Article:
Amano said that the six global powers negotiating with Iran should insist that the country implement the additional protocol that would allow IAEA inspectors to go anywhere at any time to examine sites suspected of harboring secret nuclear weapons development. That additional protocol, Amano said, will be “very much needed. It will give us more powerful tools to look at activities not declared to us.” Iran signed the protocol in December 2003 and initially implemented it, Amano said, but the country ended its compliance in 2006.

Amano said that near the top of his list of unanswered questions about possible military dimensions of Iranian nuclear activities was the Parchin military complex. He said that the IAEA has information that Iran conducted experiments in a high-explosive chamber there…the agency said in its report that it “is not in a position to provide credible assurance about the absence of undeclared nuclear material and activities in Iran, and therefore to conclude that all nuclear material in Iran is in peaceful activities.”

Even the UN is tougher than the US. What times we live in! Eli Lake has an interesting report too.

Everything new is old again

Monday, March 23rd, 2015

Totten:

the Houthis have virtually no chance of ruling the entire country. Their “territory,” so to speak, is restricted to the northwestern region surrounding the capital. Previous governments had a rough go of it too. South Yemen was a communist state—the so-called People’s Democratic Republic of Yemen—until the Soviet Union finally ruptured, and four years after unification with North Yemen, the armed forces of each former half declared war on each other.

Far more likely than a comprehensive Houthi takeover is a new and more dangerous phase of Yemen’s endless self-cannibalization—more dangerous because this otherwise parochial and irrelevant conflict has been internationalized, with ISIS, the Saudis, and Iran squaring off against each other in yet another regional proxy war.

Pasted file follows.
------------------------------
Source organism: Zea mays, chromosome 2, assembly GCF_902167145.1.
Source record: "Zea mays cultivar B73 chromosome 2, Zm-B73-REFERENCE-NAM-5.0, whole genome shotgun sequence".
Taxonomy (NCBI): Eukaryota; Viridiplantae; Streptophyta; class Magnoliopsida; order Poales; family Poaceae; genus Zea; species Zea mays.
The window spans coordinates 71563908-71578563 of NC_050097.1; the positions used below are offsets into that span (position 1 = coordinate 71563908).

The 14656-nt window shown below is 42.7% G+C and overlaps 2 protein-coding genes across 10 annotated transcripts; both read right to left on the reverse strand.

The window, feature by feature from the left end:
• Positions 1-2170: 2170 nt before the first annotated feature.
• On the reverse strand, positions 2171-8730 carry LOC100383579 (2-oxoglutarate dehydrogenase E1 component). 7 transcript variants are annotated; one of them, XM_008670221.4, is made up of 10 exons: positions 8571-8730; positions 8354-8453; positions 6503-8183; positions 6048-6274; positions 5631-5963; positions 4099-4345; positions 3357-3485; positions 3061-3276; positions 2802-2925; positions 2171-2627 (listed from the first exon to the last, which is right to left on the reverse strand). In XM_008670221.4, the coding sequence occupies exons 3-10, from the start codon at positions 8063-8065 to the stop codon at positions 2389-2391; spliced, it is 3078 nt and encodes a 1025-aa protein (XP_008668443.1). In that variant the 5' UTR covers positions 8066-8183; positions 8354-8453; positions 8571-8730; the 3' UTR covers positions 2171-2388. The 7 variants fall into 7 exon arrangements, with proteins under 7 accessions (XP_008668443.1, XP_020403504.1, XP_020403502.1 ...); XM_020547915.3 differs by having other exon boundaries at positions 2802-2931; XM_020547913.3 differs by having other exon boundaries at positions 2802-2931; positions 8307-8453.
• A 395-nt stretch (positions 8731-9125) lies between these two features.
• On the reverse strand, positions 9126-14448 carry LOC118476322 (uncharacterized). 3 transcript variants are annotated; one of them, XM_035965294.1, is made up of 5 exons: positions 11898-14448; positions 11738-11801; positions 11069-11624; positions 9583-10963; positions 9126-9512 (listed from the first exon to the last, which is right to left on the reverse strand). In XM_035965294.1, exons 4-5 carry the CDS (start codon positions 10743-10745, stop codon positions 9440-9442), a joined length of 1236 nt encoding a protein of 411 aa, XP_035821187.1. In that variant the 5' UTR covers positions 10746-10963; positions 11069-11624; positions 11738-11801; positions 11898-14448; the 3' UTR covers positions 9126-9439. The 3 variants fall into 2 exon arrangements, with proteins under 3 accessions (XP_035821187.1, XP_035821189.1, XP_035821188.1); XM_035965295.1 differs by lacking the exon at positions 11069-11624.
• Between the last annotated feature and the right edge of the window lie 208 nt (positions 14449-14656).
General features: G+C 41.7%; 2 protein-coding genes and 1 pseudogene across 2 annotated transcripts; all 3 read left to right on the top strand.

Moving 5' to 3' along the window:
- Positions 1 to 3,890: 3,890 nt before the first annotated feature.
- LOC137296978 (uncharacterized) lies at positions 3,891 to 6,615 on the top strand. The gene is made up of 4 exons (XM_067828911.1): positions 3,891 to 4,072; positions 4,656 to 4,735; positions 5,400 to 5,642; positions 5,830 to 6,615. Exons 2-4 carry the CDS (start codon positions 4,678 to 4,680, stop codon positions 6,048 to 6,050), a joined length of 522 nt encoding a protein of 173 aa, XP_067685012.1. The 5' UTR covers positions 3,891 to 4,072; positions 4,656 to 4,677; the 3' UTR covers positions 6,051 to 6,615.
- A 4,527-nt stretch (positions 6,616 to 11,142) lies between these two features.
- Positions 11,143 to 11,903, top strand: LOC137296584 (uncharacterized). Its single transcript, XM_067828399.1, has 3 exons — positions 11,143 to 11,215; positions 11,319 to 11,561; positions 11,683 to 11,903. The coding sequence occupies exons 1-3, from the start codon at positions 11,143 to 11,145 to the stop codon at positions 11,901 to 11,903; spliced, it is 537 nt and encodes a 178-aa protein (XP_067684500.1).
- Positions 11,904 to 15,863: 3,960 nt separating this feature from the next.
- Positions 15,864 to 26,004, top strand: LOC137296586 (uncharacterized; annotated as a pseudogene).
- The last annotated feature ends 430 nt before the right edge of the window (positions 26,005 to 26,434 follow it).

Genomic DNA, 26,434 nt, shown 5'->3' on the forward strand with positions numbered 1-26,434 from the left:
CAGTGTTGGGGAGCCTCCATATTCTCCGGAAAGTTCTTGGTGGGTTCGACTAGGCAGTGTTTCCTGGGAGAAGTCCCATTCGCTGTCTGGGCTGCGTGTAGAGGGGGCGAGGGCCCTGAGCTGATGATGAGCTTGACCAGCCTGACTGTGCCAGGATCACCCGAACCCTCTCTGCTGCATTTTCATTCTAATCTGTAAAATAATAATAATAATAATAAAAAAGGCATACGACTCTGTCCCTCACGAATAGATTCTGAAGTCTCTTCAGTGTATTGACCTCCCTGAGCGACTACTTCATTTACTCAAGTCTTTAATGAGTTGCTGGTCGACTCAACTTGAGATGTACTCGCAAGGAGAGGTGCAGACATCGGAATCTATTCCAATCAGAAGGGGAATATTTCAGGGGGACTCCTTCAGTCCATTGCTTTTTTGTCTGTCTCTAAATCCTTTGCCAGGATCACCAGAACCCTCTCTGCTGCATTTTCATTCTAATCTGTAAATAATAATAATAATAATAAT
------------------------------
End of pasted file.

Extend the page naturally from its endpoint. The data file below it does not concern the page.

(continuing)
The Houthi movement is named after Hussein Badreddin al-Houthi, an insurrection leader killed by the former government in 2004. They are Shias, but unlike the “Twelver” Shia Muslims of Iran—who revere eleven imams and await the birth of the occluded twelfth—most of Yemen’s Shias are “Fivers.” Iran doesn’t mind. From its point of view, better the odd “Fiver” Shias than Sunnis, but all that really matters is that the Houthis are willing to say yes to Tehran, its weapon shipments, and its top-notch military advisors and trainers.

The next-door Saudis, of course, are backing what’s left of Hadi’s former government down in Aden. They’ve been Yemen’s primary patron since the 1930s and won’t sit back and idly watch as Iran’s Islamic Revolution is exported to their back yard any more than the United States would have allowed the Moscow to conquer Canada during the Cold War.

Yemen’s conflict is tribal, sectarian, and political at the same time, and it’s becoming increasingly internationalized even as the US is leaving. It’s also a little bizarre. Last month, President Hadi declared Aden the new capital, though no one in the world, not even his allies, recognize it as such. A few days ago a Houthi-commanded military jet flew over the city from Sanaa and fired missiles at his residence…

Osama bin Laden’s family is of Yemeni origin, as was Anwar Al-Awlaki, one of Al Qaeda’s chief propagandists before the Pentagon vaporized him with a Hellfire missile in 2011. The deadliest bomb-maker in the world plies his trade with Yemen’s branch of Al Qaeda and has planned at least three attacks against commercial airliners. And now that Iran is involved in the Saudi family’s sphere of influence and the Sunni majority is backsliding, ISIS and Al Qaeda are gaining even more traction.

Talk about the need for a two state solution. The factions above have been going at it since a little after 632. No end in sight however.

Some French policies, now and then

Saturday, March 21st, 2015

Now, via WSJ: